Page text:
Dear Bundoo: My mother-in-law shames my daughter!
This week in Dear Bundoo, one mom wants to know how to get her mother-in-law to stop shaming her toddler, while another mom worries about a genetic disease her husband just told her runs in his family.
Our 3-year-old recently “discovered” herself, if you know what I mean. I’m OK with this because it doesn’t seem like a big deal to me, and it’s obviously not sexual. The problem is my mother-in-law. She raised my husband not to ever “touch himself down there” and says that it’s a sin and weakness. She lives nearby, so she’s at our house a lot, and it’s really becoming a problem for me. If she sees my daughter touch herself, she’ll give her a lecture that it’s a bad thing to do and “good girls” would never do that. She says that “church people” never touch themselves and that it’s a sin. I usually just tell my daughter to go into her room for private time, but if my mother-in-law is over, it always becomes a fight. My husband is basically useless here—she raised him, and he doesn’t see how unhealthy this is. What can I tell him and my mother-in-law to get them to understand that they’re doing more damage by shaming our daughter than just letting this stage pass?
— Frustrated with Mother-In-Law
You are correct: this is a completely normal behavior. Children start exploring all aspects of their bodies at this age, sometimes younger. What is not so age appropriate, however, is the concept of privacy, but it can be taught. Punishment and shame can send a very strong negative message that her body is bad. It can also make the behavior more tempting, which could exacerbate your problem. You can assure your husband and mother-in-law there is nothing sexual about this behavior. When you see her with her hands near her genitals, you can ask her if she needs to go the bathroom—some toddlers hold themselves when they feel the urge. If you know this is not the case, you can simply redirect her attention. Take her hand away and give her something else to do. Be sure to talk to her about privacy and appropriate public behaviors. Explain there are things people shouldn’t see you do, just like we don’t pick our nose, point or even pee in public. This kind of conversation will be ongoing through parenting.
I recently found out that my husband’s family has a disease called polycystic kidney disease. I’d never heard of it until he told me about it, but he says it’s a genetic disease that causes kidney problems. His uncle and aunt both have it, but he’s never told me before. I’m really angry with him for keeping this from me. It feels like a huge problem that he hid a genetic disease from me. But when I got angry, he said he never told me before because it didn’t matter, that because he doesn’t have it, there’s no chance that our kids have it. Is that even possible? We have a 4-year-old and now I’m worried that I need to take her in for genetic testing to see if she has this disease. What do you think? Should I have her tested? And is my husband right, that our kids can’t have it because he doesn’t have it? If our daughter gets sick with this, I don’t know how I could forgive him.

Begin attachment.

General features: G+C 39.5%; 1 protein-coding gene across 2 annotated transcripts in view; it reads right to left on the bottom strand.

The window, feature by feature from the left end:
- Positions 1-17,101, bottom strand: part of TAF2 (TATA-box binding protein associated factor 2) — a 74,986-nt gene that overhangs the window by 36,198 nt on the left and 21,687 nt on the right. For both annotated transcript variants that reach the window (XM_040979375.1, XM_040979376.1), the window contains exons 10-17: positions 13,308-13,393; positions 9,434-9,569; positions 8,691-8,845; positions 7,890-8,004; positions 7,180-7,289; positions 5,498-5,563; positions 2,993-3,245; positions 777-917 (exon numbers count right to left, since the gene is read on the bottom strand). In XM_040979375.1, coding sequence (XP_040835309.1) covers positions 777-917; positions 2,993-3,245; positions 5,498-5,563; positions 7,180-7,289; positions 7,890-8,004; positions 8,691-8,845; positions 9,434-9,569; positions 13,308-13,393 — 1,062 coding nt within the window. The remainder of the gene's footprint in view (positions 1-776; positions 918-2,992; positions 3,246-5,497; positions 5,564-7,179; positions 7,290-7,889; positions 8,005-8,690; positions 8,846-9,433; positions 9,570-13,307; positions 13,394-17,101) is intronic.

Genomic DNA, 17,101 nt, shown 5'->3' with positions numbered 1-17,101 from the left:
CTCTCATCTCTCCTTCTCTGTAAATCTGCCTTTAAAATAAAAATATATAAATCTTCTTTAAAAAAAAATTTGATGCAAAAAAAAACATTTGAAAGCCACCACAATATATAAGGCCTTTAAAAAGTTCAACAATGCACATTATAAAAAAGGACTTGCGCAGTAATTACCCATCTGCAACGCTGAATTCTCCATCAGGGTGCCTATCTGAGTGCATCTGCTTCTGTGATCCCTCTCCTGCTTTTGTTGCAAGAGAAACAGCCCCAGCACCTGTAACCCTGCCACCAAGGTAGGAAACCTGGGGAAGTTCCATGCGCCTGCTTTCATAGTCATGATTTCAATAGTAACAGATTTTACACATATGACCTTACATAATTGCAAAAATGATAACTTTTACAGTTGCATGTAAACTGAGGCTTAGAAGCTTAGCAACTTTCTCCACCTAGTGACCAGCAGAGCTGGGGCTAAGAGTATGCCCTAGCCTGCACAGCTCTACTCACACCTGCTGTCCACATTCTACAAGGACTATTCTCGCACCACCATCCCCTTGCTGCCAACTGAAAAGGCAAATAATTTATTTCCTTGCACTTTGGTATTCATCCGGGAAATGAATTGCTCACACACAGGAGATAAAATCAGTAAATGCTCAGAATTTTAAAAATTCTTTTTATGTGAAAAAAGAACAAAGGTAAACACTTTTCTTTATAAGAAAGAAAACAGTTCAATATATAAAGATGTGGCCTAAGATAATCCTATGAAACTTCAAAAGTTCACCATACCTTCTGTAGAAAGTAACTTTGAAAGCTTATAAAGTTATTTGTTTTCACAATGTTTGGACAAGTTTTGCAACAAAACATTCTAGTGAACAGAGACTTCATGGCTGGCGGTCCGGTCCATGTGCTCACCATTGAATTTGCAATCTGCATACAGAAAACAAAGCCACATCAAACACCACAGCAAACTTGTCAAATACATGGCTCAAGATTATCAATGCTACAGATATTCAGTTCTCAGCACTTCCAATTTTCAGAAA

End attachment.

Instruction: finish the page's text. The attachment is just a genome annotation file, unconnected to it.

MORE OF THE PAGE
Dear Feeling Betrayed,
Polycystic kidney disease (PKD) is a disorder of the kidney in which the kidneys develop fluid-filled cysts that can increase in number, eventually compromising kidney function in one or both kidneys. According to the National Kidney Foundation, PKD is the fourth leading cause of kidney failure. The cysts usually begin to develop after the age of 30 to 40, and about half of those people will go on to develop kidney failure in their 60s.
PKD can be genetic or acquired, meaning it can be passed down or develop from some other reason. In the case of genetics, it can be passed down by a dominant gene from one parent or from two recessive genes, one from each parent. Without knowing your husband’s age and medical history, I cannot know for sure if he does not have PKD. However, if he does not, then unless you are an additional carrier of the recessive PKD gene, you cannot transmit it along to your child.
If he has not been evaluated and is over the age of 30, then sending him for a yearly physical exam and asking for a renal ultrasound will help put this debate to rest. There is no simple test for your daughter. A complex gene linkage analysis requires blood tests from at least three family members to determine her risk. It is much easier to test your husband, and if he does not have PKD, then neither will she.
— Answered by Dr. Sara Connolly, MD, FAAP, Bundoo Pediatrician
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